Ask yourself honestly, did you actively target and seek out your last acquisition, or did you take what came along for sale? If you just sheepishly realized you’ve been completely reactive in your past acquisitions, don’t be embarrassed because you are in good company with most marketers. But, before you move on to the next one, use these 12 critical questions to guide you to exactly the right company you should buy next.
1) How much more volume can we handle? You may have the perfect systems in place to catapult your company to four times its present volume. Or, you could be like one marketer who gobbled up a bigger competitor, only to discover his worst nightmare. His trusted software, the system that had served him so well for years, literally couldn’t absorb the new accounts. Take a hard look at your business systems capacity and then set a maximum volume addition you can handle right now.
2) What size transactions can we handle? A small lubes marketer purchased another marketer because he wanted their big bulk oil business. He quickly discovered no one in his company really had a clue how large, bid, bulk oil marketing worked. Sadly, he lost much of the business before he figured it out. Be realistic about the size and complexity of transactions you can take on and successfully execute with your service standard of excellence.
3) What geography do we want and can we handle? The further your acquisition is from your existing operations, the more challenging the remote management. However, it may be very worth your while to purchase in a hot, expanding market, especially if your present marketplace is stagnant. List the hot areas you want to enter. When considering remote stores, buy enough of them to support a regional manager. You’ll benefit from local oversight.
4) What type of business do we want? Some marketers will benefit most by diversifying their business lines, while others will achieve the best ROI by leveraging their current lines. Make sure you are clear on what approach will provide the greatest benefit to your company and then target those companies.
5) What equipment or facilities am I missing that I need? For instance, if you are short on fuel storage, it makes sense to target competitors who have the storage capacity you need. Take a hard look at your assets and ask what’s missing that you could get through a strategic acquisition. List all your needs and who you think has them.
6) What are our financing limitations? It’s great to look at a $100 million business, but if you only qualify for $5 million in loans, you’ve wasted your time. Have a serious heart to heart chat with your banker about your expansion plans to find out what level of debt they see as feasible for you. If dissatisfied with their answer, it’s wise to seek a second opinion, as some lenders are wary of high growth. Know your top number, though, before you go knocking on doors.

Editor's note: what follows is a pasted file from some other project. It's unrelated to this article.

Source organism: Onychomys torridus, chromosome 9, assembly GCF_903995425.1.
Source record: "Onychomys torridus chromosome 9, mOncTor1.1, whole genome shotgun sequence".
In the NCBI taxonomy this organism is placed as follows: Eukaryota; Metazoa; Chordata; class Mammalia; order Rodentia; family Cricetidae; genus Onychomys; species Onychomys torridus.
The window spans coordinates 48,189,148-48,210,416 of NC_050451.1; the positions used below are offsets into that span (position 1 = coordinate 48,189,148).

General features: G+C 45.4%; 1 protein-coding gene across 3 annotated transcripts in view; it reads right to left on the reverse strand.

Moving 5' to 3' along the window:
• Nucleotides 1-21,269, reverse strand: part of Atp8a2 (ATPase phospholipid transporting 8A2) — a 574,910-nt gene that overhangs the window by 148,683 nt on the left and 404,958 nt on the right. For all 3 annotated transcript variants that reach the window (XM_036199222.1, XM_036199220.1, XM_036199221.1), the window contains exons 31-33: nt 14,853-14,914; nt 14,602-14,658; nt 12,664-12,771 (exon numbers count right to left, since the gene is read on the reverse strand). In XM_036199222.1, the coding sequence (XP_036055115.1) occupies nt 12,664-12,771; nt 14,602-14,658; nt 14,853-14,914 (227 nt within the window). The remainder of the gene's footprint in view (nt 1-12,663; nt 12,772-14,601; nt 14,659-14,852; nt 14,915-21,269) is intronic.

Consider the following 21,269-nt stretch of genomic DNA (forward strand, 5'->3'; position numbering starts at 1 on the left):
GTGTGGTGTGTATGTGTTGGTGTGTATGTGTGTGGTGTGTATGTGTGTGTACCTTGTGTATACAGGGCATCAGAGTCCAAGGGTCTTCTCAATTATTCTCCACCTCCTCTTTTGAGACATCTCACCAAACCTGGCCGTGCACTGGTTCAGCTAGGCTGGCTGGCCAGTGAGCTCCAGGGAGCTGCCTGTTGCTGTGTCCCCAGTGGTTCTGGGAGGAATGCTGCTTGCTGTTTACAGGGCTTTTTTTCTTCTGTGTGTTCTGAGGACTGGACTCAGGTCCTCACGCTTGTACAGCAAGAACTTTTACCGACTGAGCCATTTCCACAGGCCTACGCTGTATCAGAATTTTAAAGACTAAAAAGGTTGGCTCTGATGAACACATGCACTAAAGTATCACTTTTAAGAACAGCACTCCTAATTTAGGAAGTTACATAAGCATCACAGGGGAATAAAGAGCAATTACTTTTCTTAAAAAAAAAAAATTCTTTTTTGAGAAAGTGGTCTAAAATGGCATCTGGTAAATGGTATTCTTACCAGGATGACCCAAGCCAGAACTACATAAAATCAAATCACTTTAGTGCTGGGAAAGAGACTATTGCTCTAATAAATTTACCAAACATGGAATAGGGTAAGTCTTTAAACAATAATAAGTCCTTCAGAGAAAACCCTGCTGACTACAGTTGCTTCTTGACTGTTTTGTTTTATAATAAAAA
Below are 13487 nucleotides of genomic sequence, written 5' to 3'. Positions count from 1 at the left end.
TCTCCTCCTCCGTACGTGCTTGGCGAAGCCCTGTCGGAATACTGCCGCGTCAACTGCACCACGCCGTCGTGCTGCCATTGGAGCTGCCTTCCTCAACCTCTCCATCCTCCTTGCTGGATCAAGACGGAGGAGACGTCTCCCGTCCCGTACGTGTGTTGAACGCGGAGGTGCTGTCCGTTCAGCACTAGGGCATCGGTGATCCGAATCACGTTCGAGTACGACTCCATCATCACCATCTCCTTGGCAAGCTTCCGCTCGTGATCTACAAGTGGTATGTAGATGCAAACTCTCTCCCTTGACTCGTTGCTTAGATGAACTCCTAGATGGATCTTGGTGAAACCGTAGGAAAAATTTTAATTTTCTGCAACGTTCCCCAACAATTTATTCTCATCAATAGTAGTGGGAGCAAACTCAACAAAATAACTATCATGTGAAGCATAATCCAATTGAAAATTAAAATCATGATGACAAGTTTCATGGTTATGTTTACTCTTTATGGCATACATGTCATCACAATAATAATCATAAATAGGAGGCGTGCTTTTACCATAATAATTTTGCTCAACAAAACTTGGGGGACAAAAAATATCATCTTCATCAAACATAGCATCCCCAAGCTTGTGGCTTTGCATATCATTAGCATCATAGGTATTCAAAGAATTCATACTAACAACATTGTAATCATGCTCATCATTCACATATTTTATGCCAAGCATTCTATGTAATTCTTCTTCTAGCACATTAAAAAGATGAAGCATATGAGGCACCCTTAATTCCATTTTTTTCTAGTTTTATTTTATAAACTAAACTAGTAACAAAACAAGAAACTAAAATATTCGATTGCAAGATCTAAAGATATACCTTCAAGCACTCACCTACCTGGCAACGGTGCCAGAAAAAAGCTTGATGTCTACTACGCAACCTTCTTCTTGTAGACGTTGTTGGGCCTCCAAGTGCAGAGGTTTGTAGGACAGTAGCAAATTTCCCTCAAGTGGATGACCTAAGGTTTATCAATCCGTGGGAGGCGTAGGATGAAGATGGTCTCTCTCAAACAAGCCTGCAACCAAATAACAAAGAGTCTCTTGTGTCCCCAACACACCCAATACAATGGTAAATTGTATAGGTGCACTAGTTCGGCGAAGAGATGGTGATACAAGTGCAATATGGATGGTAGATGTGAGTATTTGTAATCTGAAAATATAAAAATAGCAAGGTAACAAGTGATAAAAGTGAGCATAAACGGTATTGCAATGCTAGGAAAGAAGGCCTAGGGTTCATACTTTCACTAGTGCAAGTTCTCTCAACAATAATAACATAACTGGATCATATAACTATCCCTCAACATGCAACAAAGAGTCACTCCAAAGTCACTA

7) What brands do I need? Targeted acquisitions can quickly multiply your brands. Make a list of the brands you want and who has them. Stay mindful of brand volume requirements and discounts. Extra brands don’t help if you don’t have the volume needed for best price.
8) What competition can I remove that would improve my margins immediately? If there is a low-ball marketer in your area that is suppressing prices, target that company for buy-out. If successful, not only will you get volume and new margin, but you will boost your own bottom-line to boot.
9) Where I am lacking purchasing clout? Carefully examine your existing supplier relationships. Where are you lacking clout? Can you buy that clout? List who you think may have the clout you need.
10) Where am I simply inefficient? You likely know your own Achilles Heel. Is there a marketer you can purchase who excels in your weakness? For instance, if you know your routing is less than stellar, and you’ve always admired XYZ Company’s keep full system, go buy XYZ! List each inefficiency along with competitors you think excel at each of them.
11) What key employees, talent or expertise am I missing? Are you missing a terrific fuel buyer, or sales manager, or retail division manager, or CFO or ???? If so, list those positions and possible competitor companies you suspect already employ a great person in that job.
12) When do I want to quit this fun? What is your own exit strategy? If you realize you need to grow to survive, but what you really want is to retire in a few years, your target list should include companies with young owners; owners that haven’t dreamed of selling, but that you can mentor, catapult their growth, and later turn the reins of your company over to when they and you are ready.
Once you have honestly answered these twelve questions, then identify and actively seek your best one or two targets, pursuing them with relentless persistence. You’ll be miles ahead of most of your competitors who keep buying only what falls in their laps!